Shareholder Loans to “S” Corporations

Shareholder Loans to “S” Corporations

On October 17, 2008 the IRS finalized regulations on the treatment of open account debt between S Corporations and their shareholders.  If a shareholder’s basis in S Corporation shareholder debt has been reduced by his or her share of the S Corporation losses and the S Corporation makes a distribution or pays off the debt with an amount in excess of the remaining basis, gain must be recognized.

A capital gain will result if the debt is evidenced by a written note.  If the S Corporation repays the debt and the shareholder lends more money later in the year for purposes of avoiding the gain, each payment is treated as an individual transaction, and the two payments are not netted for purposes of determining basis in debt at the end of the year.  When the debt of the S Corporation to the shareholder is paid off in installments, each installment is allocated between return of capital and gain based on the proportion of the shareholder’s basis in the debt to its face amount.  Under the final regulations, open account debt would be defined as shareholder advances not evidenced by separate written instruments for which the principal amount of the aggregate advances does not exceed $25,000 at the close of any day during the S Corporation’s tax year.  If the running balance exceeds $25,000, the entire principal amount of that debt would no longer be open account debt.  The principal amount would be treated as debt evidenced by a written instrument.

Regulation 1.1367-2(a) states that generally, if shareholder advances are not evidenced be separate written instruments for which the principal amount of the aggregate advances does not exceed $25,000 and repayments on the advances, the debt is called open account debt and treated as a single debt.  However, ordinary income results on the S Corporation’s repayment of the open account debt.

Although ordinary income is a disadvantage of not evidencing loans, an advantage is that multiple loans and repayments made throughout the year are considered open account debt and are netted at the end of the year rather than gain occurring on repayment of each individual debt.  The final regulations generally are proposed to apply to shareholder advances to S Corporations made on or after October 20, 2008.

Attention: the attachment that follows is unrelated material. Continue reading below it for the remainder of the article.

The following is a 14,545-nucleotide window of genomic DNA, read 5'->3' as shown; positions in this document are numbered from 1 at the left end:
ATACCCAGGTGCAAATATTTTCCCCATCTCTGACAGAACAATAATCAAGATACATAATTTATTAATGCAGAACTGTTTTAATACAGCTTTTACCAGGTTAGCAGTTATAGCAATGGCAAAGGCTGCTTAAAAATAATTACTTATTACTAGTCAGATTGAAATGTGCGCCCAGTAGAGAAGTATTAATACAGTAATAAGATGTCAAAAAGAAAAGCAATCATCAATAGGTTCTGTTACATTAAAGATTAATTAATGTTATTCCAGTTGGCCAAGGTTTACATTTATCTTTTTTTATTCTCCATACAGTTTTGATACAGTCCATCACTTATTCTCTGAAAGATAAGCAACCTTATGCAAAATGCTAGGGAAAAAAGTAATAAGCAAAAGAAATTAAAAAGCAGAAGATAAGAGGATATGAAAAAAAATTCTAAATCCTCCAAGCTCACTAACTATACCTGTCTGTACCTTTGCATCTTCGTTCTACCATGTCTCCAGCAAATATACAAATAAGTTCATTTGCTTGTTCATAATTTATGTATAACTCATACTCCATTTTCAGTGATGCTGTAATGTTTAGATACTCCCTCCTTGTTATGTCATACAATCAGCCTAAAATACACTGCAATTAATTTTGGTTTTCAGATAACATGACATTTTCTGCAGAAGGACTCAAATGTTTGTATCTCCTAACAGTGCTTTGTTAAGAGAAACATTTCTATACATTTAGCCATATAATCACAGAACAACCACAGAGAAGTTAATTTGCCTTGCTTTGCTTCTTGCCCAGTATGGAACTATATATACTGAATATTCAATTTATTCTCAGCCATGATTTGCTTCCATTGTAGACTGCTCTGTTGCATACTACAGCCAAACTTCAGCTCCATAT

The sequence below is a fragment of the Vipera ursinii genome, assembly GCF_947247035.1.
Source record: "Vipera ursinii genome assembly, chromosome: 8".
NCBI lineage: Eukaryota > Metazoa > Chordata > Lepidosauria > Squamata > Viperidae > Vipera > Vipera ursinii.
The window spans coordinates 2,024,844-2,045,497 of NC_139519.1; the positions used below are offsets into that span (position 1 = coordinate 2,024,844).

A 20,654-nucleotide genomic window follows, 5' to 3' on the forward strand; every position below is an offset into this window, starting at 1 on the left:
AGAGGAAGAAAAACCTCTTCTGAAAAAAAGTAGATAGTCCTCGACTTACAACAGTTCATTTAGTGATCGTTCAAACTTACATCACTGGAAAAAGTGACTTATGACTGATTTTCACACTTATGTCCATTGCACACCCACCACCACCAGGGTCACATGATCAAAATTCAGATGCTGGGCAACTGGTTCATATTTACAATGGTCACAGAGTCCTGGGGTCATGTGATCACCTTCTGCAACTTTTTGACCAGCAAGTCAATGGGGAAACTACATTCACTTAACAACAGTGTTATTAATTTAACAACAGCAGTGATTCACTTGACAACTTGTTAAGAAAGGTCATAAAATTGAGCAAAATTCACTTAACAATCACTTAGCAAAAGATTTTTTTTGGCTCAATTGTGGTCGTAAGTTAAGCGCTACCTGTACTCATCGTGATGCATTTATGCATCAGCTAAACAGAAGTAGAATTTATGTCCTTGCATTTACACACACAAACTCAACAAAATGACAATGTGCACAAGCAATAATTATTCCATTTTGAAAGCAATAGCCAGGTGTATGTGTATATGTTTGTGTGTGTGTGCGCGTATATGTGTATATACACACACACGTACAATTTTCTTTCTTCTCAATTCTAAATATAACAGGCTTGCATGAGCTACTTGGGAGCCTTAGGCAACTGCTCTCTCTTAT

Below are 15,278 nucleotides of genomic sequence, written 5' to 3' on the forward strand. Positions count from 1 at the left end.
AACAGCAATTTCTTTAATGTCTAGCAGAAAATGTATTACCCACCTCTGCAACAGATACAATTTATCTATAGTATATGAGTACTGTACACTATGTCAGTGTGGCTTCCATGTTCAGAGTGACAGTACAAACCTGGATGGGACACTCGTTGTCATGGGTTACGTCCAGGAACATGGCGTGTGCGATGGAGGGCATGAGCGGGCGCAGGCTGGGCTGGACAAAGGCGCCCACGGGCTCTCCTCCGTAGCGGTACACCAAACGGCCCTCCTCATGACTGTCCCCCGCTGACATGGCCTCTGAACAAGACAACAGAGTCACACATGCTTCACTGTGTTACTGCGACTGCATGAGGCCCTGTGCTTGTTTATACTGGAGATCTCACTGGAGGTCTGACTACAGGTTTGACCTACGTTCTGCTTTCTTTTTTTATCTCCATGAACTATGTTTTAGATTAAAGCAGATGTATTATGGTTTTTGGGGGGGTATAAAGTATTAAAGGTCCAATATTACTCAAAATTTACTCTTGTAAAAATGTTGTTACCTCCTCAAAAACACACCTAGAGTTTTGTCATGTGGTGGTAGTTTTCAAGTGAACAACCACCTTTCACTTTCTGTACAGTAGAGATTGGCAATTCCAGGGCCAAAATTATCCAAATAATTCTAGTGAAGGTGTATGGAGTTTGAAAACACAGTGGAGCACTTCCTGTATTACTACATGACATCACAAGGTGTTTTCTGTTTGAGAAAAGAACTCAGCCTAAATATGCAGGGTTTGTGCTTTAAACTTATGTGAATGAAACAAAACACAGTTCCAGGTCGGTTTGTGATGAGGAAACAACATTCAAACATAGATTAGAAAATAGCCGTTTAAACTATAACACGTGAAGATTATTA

If the indebtedness is evidenced by a note, the repayment is treated as a sale or exchange.  Accordingly, if the note is a capital asset in the shareholder’s hands the excess of the amount repaid over basis is taxed as capital gain. (Rev. Rul. 64-162, 1964-1 C.B. 304).

However, if the debt is not evidenced by a note, there is no sale or exchange when the debt is paid.  Thus, a payment by an S Corporation of a debt to a shareholder that is carried on an open account, will be ordinary income to the extent of the amount paid over the applied basis (Rev. Rul. 68-537, 1968-2 C.B. 372).

If a shareholder’s advances are not evidenced by a separate written instrument, net of repayments, exceed an aggregate outstanding principal amount of $25,000 at the close of the S Corporation’s tax year, for any later tax year, the aggregate principal amount is treated as indebtedness evidenced by a separate written instrument, with the result that the indebtedness is not open account debt and is subject to all basis adjustment rules applicable to basis of indebtedness of an S Corporation to a shareholder.  However, in this case the gain would be ordinary as there is no written note it is merely deemed a written note for purposes of the timing of taxability.  Should you find yourself in this situation, you should draw up actual notes so that the gain would be capital gain.

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